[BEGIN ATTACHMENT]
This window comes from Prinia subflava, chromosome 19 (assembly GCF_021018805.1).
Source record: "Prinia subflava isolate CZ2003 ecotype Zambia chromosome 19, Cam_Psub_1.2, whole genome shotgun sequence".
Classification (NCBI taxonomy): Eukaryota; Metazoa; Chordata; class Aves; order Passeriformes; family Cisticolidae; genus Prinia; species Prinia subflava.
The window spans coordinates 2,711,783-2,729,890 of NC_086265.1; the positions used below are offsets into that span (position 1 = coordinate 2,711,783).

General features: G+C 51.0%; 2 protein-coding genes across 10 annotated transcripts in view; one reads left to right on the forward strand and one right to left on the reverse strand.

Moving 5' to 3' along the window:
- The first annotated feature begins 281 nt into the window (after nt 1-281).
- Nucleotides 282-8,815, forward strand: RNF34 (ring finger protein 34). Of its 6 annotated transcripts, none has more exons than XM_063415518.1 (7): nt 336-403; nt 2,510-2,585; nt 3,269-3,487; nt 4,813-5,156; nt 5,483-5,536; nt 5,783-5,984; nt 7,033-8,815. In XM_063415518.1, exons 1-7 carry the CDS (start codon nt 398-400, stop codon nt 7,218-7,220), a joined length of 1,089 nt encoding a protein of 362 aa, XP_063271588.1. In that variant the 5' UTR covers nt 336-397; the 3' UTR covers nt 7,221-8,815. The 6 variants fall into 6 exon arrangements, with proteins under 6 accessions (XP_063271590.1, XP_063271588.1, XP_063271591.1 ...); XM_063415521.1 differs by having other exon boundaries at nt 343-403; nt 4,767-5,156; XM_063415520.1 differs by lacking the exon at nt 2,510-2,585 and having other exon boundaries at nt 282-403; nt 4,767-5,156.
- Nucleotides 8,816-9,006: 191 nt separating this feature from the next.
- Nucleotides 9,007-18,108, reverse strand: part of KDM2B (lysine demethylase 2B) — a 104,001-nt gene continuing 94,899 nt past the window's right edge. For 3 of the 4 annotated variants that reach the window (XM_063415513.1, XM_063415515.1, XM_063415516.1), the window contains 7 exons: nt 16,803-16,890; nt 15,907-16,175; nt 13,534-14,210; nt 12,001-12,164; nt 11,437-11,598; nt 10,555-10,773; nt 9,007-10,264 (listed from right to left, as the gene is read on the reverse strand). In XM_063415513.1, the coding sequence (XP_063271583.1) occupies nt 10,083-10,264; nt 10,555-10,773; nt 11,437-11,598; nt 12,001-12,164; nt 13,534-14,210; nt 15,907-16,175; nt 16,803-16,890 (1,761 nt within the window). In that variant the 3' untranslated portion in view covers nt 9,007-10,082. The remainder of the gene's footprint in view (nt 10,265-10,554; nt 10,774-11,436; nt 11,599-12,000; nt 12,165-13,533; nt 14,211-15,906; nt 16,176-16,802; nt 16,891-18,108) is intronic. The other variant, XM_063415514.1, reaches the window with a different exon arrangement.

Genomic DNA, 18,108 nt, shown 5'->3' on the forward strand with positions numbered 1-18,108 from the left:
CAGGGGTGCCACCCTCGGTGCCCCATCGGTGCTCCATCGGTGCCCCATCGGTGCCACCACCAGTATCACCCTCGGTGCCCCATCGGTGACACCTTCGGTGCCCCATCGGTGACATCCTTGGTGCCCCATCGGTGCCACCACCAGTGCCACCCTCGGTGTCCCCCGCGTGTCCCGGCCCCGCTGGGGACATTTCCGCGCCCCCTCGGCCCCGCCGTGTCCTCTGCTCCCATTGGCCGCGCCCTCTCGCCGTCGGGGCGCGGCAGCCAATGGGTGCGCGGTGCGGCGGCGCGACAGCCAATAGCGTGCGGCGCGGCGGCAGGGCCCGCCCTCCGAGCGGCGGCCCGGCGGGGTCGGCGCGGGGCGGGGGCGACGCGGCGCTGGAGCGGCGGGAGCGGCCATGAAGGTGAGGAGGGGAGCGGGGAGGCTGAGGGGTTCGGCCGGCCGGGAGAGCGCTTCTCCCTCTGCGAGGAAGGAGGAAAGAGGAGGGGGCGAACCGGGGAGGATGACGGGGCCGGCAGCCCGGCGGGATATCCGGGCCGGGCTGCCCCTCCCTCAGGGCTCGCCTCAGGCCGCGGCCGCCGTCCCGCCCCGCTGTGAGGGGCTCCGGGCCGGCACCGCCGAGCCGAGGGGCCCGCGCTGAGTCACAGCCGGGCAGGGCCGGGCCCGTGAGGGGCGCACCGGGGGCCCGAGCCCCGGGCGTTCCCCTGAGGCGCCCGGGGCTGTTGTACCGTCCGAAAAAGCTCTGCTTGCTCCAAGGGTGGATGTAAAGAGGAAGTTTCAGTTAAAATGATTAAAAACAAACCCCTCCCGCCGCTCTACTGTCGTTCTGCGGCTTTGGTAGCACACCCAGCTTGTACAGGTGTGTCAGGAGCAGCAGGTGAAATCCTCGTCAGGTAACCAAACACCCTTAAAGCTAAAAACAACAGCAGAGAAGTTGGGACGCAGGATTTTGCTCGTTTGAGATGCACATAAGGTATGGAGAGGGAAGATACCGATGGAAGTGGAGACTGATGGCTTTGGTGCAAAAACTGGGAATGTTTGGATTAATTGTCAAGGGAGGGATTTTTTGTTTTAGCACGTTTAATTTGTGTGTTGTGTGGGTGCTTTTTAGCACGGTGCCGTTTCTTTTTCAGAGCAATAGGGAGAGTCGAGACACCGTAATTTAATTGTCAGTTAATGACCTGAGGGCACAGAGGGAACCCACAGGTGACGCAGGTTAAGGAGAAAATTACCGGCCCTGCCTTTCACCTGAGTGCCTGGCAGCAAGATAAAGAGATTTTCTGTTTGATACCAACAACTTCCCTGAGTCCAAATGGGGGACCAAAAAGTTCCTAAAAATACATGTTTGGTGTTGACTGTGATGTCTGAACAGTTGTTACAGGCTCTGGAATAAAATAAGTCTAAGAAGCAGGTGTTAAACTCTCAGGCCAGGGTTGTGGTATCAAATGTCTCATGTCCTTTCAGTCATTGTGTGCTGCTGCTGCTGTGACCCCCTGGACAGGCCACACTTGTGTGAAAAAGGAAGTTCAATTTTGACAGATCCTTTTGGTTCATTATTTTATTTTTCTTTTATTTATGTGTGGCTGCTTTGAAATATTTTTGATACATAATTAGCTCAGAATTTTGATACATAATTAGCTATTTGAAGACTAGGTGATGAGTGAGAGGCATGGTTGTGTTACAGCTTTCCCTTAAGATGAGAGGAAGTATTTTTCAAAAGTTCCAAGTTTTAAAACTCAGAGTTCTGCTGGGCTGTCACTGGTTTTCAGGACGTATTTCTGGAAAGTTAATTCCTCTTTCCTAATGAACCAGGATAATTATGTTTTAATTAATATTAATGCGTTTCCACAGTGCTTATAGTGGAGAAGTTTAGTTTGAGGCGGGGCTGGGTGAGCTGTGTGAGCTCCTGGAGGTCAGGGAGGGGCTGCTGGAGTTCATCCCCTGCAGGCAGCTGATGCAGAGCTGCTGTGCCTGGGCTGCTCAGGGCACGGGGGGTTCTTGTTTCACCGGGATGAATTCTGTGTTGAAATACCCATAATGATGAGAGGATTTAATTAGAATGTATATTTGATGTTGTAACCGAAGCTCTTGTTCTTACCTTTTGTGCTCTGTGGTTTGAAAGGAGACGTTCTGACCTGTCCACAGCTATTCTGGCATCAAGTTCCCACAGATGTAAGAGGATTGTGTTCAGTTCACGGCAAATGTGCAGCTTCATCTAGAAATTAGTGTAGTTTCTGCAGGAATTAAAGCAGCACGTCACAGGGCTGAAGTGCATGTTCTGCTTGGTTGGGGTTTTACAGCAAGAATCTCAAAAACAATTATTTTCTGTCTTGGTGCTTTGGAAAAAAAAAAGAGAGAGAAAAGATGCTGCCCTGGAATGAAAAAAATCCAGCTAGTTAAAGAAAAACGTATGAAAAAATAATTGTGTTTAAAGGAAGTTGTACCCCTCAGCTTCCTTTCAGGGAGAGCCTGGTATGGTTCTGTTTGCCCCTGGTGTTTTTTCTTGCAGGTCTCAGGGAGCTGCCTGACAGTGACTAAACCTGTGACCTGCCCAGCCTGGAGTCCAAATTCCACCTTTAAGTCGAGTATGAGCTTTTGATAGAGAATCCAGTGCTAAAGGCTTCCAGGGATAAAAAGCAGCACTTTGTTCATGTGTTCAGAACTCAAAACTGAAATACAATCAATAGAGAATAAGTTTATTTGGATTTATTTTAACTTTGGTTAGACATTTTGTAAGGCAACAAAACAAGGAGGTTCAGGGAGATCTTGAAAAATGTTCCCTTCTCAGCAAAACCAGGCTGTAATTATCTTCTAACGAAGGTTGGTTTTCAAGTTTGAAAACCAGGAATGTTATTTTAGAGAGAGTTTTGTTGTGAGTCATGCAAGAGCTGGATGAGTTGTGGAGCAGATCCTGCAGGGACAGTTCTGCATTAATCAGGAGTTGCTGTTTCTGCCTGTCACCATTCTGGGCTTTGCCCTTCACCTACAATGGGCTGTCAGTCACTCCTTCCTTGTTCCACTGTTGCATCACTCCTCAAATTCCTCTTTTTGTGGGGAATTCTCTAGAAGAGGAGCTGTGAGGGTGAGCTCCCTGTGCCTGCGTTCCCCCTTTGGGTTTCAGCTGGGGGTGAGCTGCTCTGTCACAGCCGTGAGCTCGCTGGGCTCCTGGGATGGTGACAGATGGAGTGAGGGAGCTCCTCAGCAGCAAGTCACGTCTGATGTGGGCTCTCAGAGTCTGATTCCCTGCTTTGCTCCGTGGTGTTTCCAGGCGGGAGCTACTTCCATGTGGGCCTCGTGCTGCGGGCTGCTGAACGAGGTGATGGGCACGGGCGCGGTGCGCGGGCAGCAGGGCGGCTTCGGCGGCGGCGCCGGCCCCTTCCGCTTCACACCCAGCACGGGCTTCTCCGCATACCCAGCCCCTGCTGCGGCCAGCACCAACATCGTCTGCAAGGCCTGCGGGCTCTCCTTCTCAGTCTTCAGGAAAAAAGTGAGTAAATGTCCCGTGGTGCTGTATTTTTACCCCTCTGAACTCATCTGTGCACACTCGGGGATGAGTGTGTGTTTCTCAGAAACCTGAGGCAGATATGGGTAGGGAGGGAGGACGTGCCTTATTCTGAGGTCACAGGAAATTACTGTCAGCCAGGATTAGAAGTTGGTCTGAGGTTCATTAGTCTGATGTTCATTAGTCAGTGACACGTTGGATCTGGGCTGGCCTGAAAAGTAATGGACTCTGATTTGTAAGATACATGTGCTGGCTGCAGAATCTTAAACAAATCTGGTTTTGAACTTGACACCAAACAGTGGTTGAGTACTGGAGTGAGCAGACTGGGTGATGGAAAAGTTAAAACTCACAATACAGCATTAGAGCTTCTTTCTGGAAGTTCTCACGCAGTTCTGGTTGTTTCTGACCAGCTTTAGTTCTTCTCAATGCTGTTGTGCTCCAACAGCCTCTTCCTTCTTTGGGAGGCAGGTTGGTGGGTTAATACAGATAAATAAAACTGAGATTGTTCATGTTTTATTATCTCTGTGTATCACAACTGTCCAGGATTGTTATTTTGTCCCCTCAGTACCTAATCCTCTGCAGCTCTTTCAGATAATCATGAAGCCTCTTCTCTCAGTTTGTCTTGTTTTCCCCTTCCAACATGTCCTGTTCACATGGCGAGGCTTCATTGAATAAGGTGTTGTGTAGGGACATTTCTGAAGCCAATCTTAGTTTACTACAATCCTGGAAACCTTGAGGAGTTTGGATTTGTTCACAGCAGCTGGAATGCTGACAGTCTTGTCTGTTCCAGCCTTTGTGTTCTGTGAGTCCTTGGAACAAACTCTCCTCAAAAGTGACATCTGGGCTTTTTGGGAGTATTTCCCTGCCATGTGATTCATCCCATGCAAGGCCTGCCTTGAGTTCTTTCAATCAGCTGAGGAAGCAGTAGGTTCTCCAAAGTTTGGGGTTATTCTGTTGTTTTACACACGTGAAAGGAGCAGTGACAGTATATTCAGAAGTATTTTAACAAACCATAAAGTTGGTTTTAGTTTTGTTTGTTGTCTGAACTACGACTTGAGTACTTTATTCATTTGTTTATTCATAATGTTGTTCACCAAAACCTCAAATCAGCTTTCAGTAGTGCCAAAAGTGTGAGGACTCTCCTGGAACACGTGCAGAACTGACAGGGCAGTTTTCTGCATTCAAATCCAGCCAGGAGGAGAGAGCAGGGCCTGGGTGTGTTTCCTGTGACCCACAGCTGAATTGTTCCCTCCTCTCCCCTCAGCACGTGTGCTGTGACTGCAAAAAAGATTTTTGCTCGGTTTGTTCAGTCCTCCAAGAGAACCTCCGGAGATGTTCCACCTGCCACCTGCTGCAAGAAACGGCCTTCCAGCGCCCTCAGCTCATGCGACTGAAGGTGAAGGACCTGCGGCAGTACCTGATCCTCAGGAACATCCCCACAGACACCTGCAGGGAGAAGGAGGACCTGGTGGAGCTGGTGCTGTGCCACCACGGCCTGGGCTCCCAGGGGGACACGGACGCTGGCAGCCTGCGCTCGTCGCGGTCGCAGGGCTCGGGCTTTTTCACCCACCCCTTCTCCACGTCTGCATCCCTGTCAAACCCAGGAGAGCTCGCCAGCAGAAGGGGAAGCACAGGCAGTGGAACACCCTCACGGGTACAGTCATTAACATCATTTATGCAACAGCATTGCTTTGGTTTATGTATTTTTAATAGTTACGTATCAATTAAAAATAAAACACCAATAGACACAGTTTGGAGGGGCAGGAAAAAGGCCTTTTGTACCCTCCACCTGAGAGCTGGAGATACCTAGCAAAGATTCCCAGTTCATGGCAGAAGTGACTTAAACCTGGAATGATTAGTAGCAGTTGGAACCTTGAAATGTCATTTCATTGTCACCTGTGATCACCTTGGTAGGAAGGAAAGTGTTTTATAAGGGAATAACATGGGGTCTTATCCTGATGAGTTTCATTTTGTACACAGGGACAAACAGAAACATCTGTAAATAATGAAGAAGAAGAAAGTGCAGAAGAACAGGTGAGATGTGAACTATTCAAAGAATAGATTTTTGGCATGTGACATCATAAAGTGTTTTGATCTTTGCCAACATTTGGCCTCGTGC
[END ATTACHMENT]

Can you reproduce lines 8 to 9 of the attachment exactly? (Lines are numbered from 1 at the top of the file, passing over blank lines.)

- Nucleotides 282-8,815, forward strand: RNF34 (ring finger protein 34). Of its 6 annotated transcripts, none has more exons than XM_063415518.1 (7): nt 336-403; nt 2,510-2,585; nt 3,269-3,487; nt 4,813-5,156; nt 5,483-5,536; nt 5,783-5,984; nt 7,033-8,815. In XM_063415518.1, exons 1-7 carry the CDS (start codon nt 398-400, stop codon nt 7,218-7,220), a joined length of 1,089 nt encoding a protein of 362 aa, XP_063271588.1. In that variant the 5' UTR covers nt 336-397; the 3' UTR covers nt 7,221-8,815. The 6 variants fall into 6 exon arrangements, with proteins under 6 accessions (XP_063271590.1, XP_063271588.1, XP_063271591.1 ...); XM_063415521.1 differs by having other exon boundaries at nt 343-403; nt 4,767-5,156; XM_063415520.1 differs by lacking the exon at nt 2,510-2,585 and having other exon boundaries at nt 282-403; nt 4,767-5,156.
- Nucleotides 8,816-9,006: 191 nt separating this feature from the next.